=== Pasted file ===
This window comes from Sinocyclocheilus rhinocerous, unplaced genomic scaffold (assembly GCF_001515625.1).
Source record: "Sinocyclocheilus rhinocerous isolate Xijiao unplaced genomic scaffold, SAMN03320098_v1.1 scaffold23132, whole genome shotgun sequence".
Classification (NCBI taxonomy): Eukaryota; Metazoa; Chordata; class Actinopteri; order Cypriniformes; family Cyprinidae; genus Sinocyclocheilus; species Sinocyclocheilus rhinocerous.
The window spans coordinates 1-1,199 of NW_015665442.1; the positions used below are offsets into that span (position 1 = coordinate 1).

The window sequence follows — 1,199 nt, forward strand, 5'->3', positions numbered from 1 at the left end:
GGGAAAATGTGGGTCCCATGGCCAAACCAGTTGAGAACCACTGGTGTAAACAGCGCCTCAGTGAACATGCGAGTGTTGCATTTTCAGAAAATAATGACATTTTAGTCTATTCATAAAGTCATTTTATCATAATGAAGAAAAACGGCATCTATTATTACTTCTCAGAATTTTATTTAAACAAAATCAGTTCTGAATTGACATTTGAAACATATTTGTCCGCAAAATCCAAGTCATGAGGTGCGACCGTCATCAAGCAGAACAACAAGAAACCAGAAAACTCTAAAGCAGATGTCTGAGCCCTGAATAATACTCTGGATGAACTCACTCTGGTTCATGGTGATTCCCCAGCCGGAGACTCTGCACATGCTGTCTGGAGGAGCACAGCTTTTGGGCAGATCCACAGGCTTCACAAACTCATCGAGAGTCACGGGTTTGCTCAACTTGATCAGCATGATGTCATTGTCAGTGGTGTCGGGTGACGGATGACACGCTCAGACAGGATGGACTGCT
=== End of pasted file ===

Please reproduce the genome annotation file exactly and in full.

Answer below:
This window comes from Sinocyclocheilus rhinocerous, unplaced genomic scaffold (assembly GCF_001515625.1).
Source record: "Sinocyclocheilus rhinocerous isolate Xijiao unplaced genomic scaffold, SAMN03320098_v1.1 scaffold23132, whole genome shotgun sequence".
Classification (NCBI taxonomy): Eukaryota; Metazoa; Chordata; class Actinopteri; order Cypriniformes; family Cyprinidae; genus Sinocyclocheilus; species Sinocyclocheilus rhinocerous.
The window spans coordinates 1-1,199 of NW_015665442.1; the positions used below are offsets into that span (position 1 = coordinate 1).

The window sequence follows — 1,199 nt, forward strand, 5'->3', positions numbered from 1 at the left end:
GGGAAAATGTGGGTCCCATGGCCAAACCAGTTGAGAACCACTGGTGTAAACAGCGCCTCAGTGAACATGCGAGTGTTGCATTTTCAGAAAATAATGACATTTTAGTCTATTCATAAAGTCATTTTATCATAATGAAGAAAAACGGCATCTATTATTACTTCTCAGAATTTTATTTAAACAAAATCAGTTCTGAATTGACATTTGAAACATATTTGTCCGCAAAATCCAAGTCATGAGGTGCGACCGTCATCAAGCAGAACAACAAGAAACCAGAAAACTCTAAAGCAGATGTCTGAGCCCTGAATAATACTCTGGATGAACTCACTCTGGTTCATGGTGATTCCCCAGCCGGAGACTCTGCACATGCTGTCTGGAGGAGCACAGCTTTTGGGCAGATCCACAGGCTTCACAAACTCATCGAGAGTCACGGGTTTGCTCAACTTGATCAGCATGATGTCATTGTCAGTGGTGTCGGGTGACGGATGACACGCTCAGACAGGATGGACTGCT